Camille Bains, The Canadian Press
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Small businesses affected by B.C. wildfires get emergency grants | Canadian Insurance
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Small businesses affected by B.C. wildfires get emergency grants

The funds will apply to businesses employing up to 50 people as well as some First Nations communities and non-profit groups

Small businesses affected by devastating wildfires in British Columbia will be getting emergency grants from the provincial government as dry weather extends the fire risk.

Forests Minister Doug Donaldson said small businesses, First Nations whose livelihoods are based on cultural practices and not-for-profit organizations that have been under evacuation orders or alerts are eligible for a $1,500 emergency grant.

“The impacts of the wildfires are going to be felt for a long time in this province,” Donaldson said Monday, calling small businesses “the economic lifeblood of rural communities.”

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The grants apply to businesses employing up to 50 people operating in the eastern Cariboo Regional District and for companies affected by wildfire closures along Highways 20, 97 and 26, he said.

Funds will be distributed by the Canadian Red Cross, which received $100 million from the province when a state of emergency was declared in early July.

Claudia Blair, executive director of the Williams Lake Visitor Centre, said businesses have already lost thousands of dollars after the area was evacuated last month, and last week’s closure of the backcountry is expected to create more economic hardship.

“From an economical standpoint it’s going to be pretty tough when all is said and done. I think a lot of businesses are going to be hurt pretty badly. Some may not recover,” Blair said.

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“If you are travelling, you’re not going to go into an area where you can’t put a boat on a lake. You can’t go fishing, you can’t go quadding. They’re not going to come here if they can’t do those things on their holiday. But it has to be that way.”

Restrictions in the Cariboo fire centre that covers 103,000 square kilometres of Crown land are intended to maintain safety and prevent human-caused fires but do not affect commercial operators. The ban is expected to remain in place until Sept. 5 as the province grapples with its second-worst fire season on record since 1958.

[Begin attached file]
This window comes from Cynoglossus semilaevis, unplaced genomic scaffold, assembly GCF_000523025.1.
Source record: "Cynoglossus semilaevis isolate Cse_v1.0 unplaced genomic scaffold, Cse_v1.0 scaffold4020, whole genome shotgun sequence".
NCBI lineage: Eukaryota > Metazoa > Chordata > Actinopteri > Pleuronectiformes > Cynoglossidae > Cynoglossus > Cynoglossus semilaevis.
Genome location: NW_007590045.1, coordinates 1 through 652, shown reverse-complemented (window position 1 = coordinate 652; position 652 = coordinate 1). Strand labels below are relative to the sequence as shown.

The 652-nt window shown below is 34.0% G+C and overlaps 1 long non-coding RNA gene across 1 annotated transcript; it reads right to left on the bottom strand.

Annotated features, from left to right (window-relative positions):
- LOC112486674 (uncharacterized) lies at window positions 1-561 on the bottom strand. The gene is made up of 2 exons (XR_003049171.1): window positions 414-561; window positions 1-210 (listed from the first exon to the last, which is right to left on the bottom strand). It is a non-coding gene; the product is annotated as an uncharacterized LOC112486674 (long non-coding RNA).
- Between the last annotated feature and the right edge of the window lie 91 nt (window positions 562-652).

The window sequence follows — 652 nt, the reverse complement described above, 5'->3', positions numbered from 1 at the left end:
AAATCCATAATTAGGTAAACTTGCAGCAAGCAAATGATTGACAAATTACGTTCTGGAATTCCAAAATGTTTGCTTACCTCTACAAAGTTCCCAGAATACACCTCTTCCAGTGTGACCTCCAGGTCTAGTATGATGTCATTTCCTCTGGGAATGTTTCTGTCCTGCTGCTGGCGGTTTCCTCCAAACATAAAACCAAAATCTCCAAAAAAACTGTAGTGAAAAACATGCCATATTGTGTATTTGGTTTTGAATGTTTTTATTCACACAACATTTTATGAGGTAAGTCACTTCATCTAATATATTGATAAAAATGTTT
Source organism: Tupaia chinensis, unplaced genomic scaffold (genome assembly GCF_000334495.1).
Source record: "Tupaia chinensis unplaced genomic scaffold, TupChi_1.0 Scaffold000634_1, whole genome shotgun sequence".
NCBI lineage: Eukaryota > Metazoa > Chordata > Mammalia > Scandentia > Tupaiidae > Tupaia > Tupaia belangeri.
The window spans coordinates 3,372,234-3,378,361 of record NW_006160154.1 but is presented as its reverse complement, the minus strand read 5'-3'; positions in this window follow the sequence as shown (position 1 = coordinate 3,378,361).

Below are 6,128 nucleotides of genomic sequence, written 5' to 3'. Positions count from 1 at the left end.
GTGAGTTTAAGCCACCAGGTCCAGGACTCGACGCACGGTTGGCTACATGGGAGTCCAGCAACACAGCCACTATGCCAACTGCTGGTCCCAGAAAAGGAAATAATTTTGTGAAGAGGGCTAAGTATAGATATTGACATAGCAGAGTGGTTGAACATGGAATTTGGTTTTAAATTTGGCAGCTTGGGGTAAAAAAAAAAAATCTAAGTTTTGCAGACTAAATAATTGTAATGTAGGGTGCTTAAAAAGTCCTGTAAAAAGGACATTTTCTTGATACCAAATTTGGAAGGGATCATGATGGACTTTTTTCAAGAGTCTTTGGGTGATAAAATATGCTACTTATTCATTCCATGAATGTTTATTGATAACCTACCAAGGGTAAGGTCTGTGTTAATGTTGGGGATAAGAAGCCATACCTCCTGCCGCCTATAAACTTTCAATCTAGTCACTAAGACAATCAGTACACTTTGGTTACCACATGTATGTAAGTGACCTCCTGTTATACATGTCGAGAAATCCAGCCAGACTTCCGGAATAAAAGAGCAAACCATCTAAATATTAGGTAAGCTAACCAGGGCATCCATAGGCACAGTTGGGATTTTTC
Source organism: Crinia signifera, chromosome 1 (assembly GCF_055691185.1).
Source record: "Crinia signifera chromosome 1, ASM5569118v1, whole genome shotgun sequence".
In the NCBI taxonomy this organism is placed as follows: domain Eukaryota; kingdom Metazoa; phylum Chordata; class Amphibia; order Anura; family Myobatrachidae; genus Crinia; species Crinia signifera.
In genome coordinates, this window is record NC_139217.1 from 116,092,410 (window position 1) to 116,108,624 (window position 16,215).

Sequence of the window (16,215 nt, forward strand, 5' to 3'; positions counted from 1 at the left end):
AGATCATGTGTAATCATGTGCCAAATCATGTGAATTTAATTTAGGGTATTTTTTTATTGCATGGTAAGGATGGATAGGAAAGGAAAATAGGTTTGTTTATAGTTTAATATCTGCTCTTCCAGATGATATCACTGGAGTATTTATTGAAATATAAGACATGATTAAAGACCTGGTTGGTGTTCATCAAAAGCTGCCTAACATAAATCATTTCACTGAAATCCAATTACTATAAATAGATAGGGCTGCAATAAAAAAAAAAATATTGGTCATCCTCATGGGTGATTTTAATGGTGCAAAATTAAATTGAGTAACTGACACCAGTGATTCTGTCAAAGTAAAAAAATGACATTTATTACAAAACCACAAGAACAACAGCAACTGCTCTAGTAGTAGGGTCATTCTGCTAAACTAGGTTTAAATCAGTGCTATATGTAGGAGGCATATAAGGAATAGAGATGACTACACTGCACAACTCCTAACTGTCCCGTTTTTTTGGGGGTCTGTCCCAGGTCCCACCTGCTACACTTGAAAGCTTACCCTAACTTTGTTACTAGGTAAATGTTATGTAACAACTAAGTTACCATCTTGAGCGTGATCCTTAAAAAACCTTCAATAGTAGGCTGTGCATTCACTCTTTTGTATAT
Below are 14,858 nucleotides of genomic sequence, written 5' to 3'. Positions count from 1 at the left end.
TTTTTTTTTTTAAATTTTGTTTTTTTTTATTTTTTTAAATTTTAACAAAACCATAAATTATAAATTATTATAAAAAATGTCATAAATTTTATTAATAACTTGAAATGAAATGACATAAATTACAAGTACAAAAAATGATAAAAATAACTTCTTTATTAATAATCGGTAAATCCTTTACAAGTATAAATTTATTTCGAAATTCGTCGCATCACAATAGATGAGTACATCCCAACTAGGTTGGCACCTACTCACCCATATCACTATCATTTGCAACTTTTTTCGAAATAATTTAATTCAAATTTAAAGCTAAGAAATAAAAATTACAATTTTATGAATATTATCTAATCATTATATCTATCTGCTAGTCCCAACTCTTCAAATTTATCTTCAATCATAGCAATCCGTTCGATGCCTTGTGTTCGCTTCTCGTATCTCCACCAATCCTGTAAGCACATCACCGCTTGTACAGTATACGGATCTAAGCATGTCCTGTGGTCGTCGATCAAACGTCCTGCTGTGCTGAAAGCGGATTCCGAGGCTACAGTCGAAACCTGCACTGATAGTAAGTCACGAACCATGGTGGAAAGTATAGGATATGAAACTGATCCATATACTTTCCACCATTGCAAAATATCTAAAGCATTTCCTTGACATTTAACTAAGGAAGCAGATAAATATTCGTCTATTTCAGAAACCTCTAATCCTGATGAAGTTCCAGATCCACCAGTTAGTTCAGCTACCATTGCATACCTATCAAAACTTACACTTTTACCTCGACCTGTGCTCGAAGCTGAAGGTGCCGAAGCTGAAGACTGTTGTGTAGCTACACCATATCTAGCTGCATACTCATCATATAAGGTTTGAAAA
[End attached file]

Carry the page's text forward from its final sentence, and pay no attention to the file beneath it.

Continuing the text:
Businesses are not only losing tourism dollars, Blair noted that about 40 per cent of residents still haven’t returned to the Williams Lake area after being evacuated last month.

“I’m almost overwhelmed. As the executive director of the chamber [of commerce] I’ve never seen such a negative impact on the area,” said Blair of her 31 years in the area where mills and stores have been forced to close temporarily and the livestock industry has been decimated.

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BC Wildfire Service spokesman Kevin Skrepnek said 162 wildfires are currently burning across the province and 729,000 hectares of land has been scorched since the start of the fire season, on April 1.

In comparison, the entire province of Prince Edward Island amounts to 566,000 hectares, he said.

Little to no rain is expected in wildfire-ravaged areas, Skrepnek said, adding winds grew the largest wildfire in the province over the weekend, in Hanceville, 60 kilometres southwest of Williams Lake, to nearly 194,000 kilometres. There are almost 300 firefighters working on that wildfire.

Skrepnek said many of the seasonal firefighters and support staff will be returning to their post-secondary education next month, creating staffing challenges.

“We’ve been putting a lot of planning into that crunch that’s going to be coming in a few weeks as people transition out. That’s going to be a mix of people we’re bringing in from out of province.”

Staff Sgt. Annie Linteau urged the public to respect evacuation orders after some people refused to leave their homes on the weekend near Ashcroft, B.C., where the second-largest fire in the province grew to 168,000 hectares, requiring 554 firefighters.

“Certainly, we don’t take those evacuation orders lightly and they are imposed for everybody’s safety,” Linteau said.